By Mohamed Traoré
Interest in visiting the sampling site
The shared scientific interests between the members of ForSEAdiscovery may strengthen relationships within the project, yet some joint contributions stem from outside the scientific viewpoint, strictly speaking. It was obvious that during the project’s first nautical archaeology timber sampling campaign in Galicia, members were glad to have the encouragement from fellows outside their own discipline even as they took the responsibility for supplying the wood scientists with materials from underwater.
The 2015 campaign in Galicia was a great opportunity for other project fellows outside the field of nautical archaeology to learn about this unique methodology. Being in the field with them was also an ideal way to satisfy a bit of curiosity related to doing archaeology underwater, and scientifically, this background knowledge may have laboratory relevance as we go through the processes of analytical data interpretation.
Observations of nautical archaeology at work
Getting wood samples from shipwrecks is not quite simple as it sounds. It requires not only looking for appropriate samples on shipwreck sites, but ensuring the safety of diving archaeologists in the meantime. Before jumping into the sea, all of the diving equipment has to be checked off from the supervisor’s checklist, and only then is the diver is ready for the next adventure. Not all of the diving team gets in the water at the same time; there is always one diver fully dressed who stays out of water, the standby diver. The presence of a standby diver is not surprising considering the risks, but at the same time, the importance of this person’s role cannot be underestimated.
Yet another great part of that archaeological sampling work has to be done outside the sea, when the team gets back to land. That work concerns sample inventory, organization, and basic conservation. The samples are technically described in as much detail as possible in order to fully document each piece of shipwreck wood for what it is: an archaeological artefact. This part is also very important and requires patience and attention until forwarding the samples on to the various wood science laboratories for further analyses.
These different stages of in situ shipwreck sampling demonstrate the importance of teamwork. In addition to the technical skills needed to work in this research field, the personality of each team member plays a significant role in how results are obtained.
The first step to geochemical analysis is taking the sample
The nautical archaeology and wood science components of ForSEAdiscovery are complementary within the project framework, of which one primary element is determining sources for shipbuilding timber in the Early Modern period. Nautical archaeologists are needed by wood scientists for their skills to detect and identify certain ship parts, and diagnose based on context, in addition to their abilities to hunt down the perfect wood sample underwater. Therefore, successes of the analytical investigation process are in part based on the quality of samples delivered by the archaeologists. That is another reason for keeping regular contact with the archaeologists during their sampling campaigns, in order to be able to advise them during sample management.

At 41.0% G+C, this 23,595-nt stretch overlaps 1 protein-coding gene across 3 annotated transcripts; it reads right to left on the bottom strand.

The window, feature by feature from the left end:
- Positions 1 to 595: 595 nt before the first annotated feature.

The diversity of underwater wood samples
Our project is investigating the feasibility of archaeological wood characterization with Fourier Transform Infrared (FTIR) and Pyrolysis coupled with Gas Chromatography / Mass Spectrometry (Py-GC/MS). Using FTIR or Py-GC/MS, the definition of the term ‘sample’ has a variant. Using these techniques, each wood piece could provide a large number of samples depending on the characteristics of the wood fragment and also the objective of the planned analysis. With FTIR and Py-GC/MS, managing a great number of samples is not problematic.
Wood samples least (or not at all) damaged by natural processes or storage conditions are the best analytical materials. There is a great potential for more accurate data from undamaged samples than from those with more shipworm holes than actual wood. Since we are trying to analyze samples consistently, those with few tree rings are also less important due to limitations for their use in dendrochronology. Those elusive perfect samples are ones with complete cross-sections (including sapwood and bark), with rings indicating a long-lived tree, and undamaged by wood-boring organisms or poor storage conditions. However, seeing the reality of archaeological wood samples and how they’re obtained, the perfect sample may be more elusive than we’d thought!
Mohamed Traoré is a PhD student studying wood biomarkers by Infrared Spectroscopy and Gas Chromatography-Mass Spectrometry at the Universidad de Santiago de Compostela, Spain.